Nevada sees strong turnout in early voting
More than a third of Nevada’s active registered voters have already cast ballots in the General Election — and that’s without the final day of early voting added to the total.
Statewide, 554,898 had cast ballots in person, as absentees or in mailing precincts out of 1,560,928 active voters. That’s a record 35.5 percent turnout.
And Friday, the last day of early voting, was reportedly heavy all across the state. In Carson City, 12,101 had voted as of about noon Friday. Elections Deputy Aubrey Rowlatt said with more than 20 people in line at any one time all morning, she expected that total to surpass 13,000 in person by day’s end plus more than 2,000 absentee ballots.
“It’s been really busy,” she said. “We’ve had close to 1,000 people nearly every day.”
Rowlatt said at that rate, the capital is on track to double the early voting turnout in 2014, the last midterm elections.
The biggest races on the ballot are for U.S. Senator where Republican Dean Heller is facing a stiff challenge from Rep. Jacky Rosen, and the race to succeed Brian Sandoval as governor between Republican Attorney General Adam Laxalt and Clark County Commission Chairman Steve Sisolak. Both are regarded as too close to call.
There are also six ballot questions. Two of them deal with electric power — energy choice and expanding renewables — one to automatically register voters at DMV, one expanding victim rights and questions exempting medical equipment and feminine hygiene products from sales taxes.
All other constitutional offices are on the ballot as are all Assembly seats and, because of resignations and retirements, more than half of the state Senate.
Final numbers weren’t available at press time since it was expected to take the Secretary of State’s Office until nearly midnight to post statewide early voting totals.
As expected, Democrats held the lead in turnout as of the close of voting Thursday with nearly 42 percent of the total turnout compared to 37 percent for Republicans — about a 20,000-vote margin. Then there’s the “Other” category. While there are more than 50,000 Independent American Party members in that group, the vast majority are non-partisan voters who don’t list a party affiliation. Just under 100,000 of them had voted — 20 percent of the total — and longtime observers say those non-partisan voters more often lean to the left than the right.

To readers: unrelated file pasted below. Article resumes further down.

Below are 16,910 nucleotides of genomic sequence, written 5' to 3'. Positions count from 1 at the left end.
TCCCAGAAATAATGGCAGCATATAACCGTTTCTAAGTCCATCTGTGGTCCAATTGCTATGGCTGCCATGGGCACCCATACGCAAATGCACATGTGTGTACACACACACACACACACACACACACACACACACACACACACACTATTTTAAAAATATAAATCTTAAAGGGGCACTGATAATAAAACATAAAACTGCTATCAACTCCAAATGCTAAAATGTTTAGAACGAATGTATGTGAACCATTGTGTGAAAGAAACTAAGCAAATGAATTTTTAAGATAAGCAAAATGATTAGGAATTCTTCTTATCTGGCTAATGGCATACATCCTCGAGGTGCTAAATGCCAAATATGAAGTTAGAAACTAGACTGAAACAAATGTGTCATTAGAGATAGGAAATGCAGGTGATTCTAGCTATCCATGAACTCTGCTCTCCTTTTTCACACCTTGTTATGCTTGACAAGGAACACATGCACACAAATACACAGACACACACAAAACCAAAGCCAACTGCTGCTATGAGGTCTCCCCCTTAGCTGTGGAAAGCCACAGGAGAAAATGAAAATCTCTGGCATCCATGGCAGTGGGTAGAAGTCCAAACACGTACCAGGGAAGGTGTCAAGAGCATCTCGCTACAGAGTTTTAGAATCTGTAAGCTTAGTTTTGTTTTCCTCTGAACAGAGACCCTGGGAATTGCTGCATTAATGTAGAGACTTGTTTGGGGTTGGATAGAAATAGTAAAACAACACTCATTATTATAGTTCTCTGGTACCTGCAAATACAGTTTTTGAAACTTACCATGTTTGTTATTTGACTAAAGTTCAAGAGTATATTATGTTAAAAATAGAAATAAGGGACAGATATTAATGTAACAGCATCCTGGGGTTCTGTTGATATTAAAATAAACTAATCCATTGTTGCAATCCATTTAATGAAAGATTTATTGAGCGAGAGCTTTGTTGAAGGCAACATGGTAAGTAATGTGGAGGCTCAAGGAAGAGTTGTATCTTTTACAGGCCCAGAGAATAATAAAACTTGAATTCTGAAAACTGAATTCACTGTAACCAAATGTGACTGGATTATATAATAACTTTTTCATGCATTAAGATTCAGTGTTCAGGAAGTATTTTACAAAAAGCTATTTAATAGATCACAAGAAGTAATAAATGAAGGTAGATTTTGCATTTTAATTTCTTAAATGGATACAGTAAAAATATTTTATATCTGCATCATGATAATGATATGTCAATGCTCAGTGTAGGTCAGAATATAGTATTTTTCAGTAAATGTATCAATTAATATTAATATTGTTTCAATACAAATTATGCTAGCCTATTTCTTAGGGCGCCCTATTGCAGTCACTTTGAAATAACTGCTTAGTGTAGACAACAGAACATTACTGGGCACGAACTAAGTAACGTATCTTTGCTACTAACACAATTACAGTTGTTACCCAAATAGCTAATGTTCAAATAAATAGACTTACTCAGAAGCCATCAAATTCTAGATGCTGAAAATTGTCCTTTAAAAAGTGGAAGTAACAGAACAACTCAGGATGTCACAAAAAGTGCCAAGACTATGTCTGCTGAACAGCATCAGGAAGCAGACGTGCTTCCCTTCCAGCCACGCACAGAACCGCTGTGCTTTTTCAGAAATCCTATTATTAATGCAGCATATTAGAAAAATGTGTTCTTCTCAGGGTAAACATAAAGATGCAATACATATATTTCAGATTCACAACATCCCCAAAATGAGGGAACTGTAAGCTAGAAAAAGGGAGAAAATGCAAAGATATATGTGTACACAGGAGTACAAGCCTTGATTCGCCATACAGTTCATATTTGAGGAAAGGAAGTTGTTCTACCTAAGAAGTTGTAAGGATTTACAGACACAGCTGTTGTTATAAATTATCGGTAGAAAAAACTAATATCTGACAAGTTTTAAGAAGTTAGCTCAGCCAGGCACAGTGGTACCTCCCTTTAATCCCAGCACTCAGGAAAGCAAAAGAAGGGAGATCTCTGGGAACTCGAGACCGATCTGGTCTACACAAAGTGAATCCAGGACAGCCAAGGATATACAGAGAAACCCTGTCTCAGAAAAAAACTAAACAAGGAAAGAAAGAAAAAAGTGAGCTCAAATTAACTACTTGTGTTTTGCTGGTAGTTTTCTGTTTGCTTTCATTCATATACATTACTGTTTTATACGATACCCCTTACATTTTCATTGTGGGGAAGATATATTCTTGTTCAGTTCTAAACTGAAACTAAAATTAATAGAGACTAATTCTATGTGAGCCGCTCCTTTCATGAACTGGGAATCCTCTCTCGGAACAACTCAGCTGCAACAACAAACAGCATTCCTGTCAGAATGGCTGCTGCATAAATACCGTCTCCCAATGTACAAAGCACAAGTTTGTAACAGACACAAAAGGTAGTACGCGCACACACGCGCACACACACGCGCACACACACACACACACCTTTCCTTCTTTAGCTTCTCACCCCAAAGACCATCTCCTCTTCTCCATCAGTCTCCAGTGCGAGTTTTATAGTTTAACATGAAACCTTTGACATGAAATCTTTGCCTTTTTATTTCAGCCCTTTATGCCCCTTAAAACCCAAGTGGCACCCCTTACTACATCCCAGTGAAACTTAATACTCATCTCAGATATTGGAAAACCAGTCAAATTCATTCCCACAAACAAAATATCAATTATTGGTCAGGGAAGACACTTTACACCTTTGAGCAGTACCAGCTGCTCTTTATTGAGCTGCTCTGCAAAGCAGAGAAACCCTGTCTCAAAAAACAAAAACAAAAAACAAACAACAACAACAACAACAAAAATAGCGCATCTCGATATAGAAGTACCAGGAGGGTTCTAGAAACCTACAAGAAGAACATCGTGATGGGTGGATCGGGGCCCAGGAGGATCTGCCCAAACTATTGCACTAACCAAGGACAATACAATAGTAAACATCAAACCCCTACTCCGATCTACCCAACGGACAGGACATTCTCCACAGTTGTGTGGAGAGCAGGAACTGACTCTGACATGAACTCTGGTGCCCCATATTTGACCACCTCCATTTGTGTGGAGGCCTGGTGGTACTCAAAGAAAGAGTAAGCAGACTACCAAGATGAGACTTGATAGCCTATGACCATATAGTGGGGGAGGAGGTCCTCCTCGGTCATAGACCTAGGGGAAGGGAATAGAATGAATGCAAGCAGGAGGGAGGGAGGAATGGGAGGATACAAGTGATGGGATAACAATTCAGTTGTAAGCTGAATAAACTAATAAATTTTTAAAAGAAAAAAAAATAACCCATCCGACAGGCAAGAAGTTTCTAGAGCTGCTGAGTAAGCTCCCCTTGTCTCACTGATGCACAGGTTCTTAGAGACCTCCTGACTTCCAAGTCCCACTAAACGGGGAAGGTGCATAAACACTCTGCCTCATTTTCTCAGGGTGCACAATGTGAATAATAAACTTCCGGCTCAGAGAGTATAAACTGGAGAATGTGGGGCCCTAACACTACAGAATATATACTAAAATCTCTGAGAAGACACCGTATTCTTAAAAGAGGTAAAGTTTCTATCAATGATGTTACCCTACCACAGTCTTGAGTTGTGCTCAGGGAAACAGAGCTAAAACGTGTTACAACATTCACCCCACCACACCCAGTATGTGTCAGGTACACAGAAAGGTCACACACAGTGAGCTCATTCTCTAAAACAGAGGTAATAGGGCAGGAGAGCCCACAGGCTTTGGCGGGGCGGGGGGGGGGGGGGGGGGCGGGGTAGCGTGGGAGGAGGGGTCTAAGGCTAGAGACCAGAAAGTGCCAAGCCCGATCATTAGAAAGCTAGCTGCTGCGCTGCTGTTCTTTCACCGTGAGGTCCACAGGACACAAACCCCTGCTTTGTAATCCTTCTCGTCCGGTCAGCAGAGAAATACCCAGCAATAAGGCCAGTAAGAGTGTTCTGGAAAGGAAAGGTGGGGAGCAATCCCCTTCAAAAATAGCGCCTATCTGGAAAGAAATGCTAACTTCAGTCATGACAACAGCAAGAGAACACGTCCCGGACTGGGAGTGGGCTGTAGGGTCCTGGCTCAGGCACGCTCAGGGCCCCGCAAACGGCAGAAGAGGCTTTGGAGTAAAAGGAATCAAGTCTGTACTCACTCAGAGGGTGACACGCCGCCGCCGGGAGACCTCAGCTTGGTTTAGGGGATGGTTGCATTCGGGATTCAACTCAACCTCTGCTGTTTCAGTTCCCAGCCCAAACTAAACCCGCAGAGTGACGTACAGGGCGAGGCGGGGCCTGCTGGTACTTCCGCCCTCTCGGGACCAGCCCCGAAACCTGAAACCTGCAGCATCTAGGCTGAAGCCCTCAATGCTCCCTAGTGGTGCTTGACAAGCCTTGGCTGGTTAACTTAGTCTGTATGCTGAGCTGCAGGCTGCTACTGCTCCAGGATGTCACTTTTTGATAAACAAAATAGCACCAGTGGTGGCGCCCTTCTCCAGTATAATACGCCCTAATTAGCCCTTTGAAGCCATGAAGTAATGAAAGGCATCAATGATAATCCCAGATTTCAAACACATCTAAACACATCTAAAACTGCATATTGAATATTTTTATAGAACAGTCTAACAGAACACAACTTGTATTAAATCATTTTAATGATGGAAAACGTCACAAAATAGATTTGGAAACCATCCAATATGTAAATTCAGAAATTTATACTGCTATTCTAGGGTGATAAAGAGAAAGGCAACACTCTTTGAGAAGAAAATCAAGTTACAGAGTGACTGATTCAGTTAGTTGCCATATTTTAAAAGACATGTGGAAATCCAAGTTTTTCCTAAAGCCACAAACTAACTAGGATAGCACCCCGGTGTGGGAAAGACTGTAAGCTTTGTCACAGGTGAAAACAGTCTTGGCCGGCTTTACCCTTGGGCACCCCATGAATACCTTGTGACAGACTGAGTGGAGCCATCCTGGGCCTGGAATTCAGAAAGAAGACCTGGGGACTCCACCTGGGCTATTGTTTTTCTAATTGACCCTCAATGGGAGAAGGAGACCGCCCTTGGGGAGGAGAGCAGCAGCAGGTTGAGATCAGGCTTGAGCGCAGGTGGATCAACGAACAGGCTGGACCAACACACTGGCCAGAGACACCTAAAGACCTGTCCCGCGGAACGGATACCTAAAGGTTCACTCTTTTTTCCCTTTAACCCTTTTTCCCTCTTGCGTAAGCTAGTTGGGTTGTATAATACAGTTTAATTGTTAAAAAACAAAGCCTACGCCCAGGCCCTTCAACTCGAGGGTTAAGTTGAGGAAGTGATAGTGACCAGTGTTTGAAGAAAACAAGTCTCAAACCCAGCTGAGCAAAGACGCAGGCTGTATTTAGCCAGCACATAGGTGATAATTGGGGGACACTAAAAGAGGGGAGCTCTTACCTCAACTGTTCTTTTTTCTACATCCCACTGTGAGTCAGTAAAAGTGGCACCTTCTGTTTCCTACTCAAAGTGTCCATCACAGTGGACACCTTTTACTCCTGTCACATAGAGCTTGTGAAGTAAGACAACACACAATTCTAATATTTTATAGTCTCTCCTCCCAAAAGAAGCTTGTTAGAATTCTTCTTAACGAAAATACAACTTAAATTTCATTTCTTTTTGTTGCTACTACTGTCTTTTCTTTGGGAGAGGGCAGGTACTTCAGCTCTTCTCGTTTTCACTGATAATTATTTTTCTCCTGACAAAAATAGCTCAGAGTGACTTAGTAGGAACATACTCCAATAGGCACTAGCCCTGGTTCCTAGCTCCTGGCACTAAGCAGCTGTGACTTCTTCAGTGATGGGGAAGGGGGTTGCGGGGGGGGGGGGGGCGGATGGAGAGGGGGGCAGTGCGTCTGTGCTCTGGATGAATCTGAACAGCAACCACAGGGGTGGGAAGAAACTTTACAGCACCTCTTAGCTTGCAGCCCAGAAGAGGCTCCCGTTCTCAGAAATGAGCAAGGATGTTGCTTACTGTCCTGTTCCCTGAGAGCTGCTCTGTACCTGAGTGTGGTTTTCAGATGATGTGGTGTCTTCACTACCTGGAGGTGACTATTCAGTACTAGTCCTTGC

In Carson City, those numbers were reversed with 47.7 percent of ballots being cast by Republicans and 33.5 percent by Democrats. But that’s pretty much in line with party registration in the capital where the GOP has a substantial edge. There are a bit more than 31,000 voters in Carson.
The Democratic margin was most pronounced in Clark County, which has a heavy D-registration edge. Through Thursday, 150,748 Democrats had voted in person compared to 113,961 Republicans.
In Washoe County, Nevada’s other major urban center, the margin was narrower but still favored Democrats at 37,994 to 35,200.
The question of who wins will be answered Tuesday — General Election day. Polls statewide open at 7 a.m. and close at 7 p.m.
In Carson City, there are two places to vote — the Carson City Community Center and the Clerk/Recorder’s office on the ground floor of the Carson City Courthouse.
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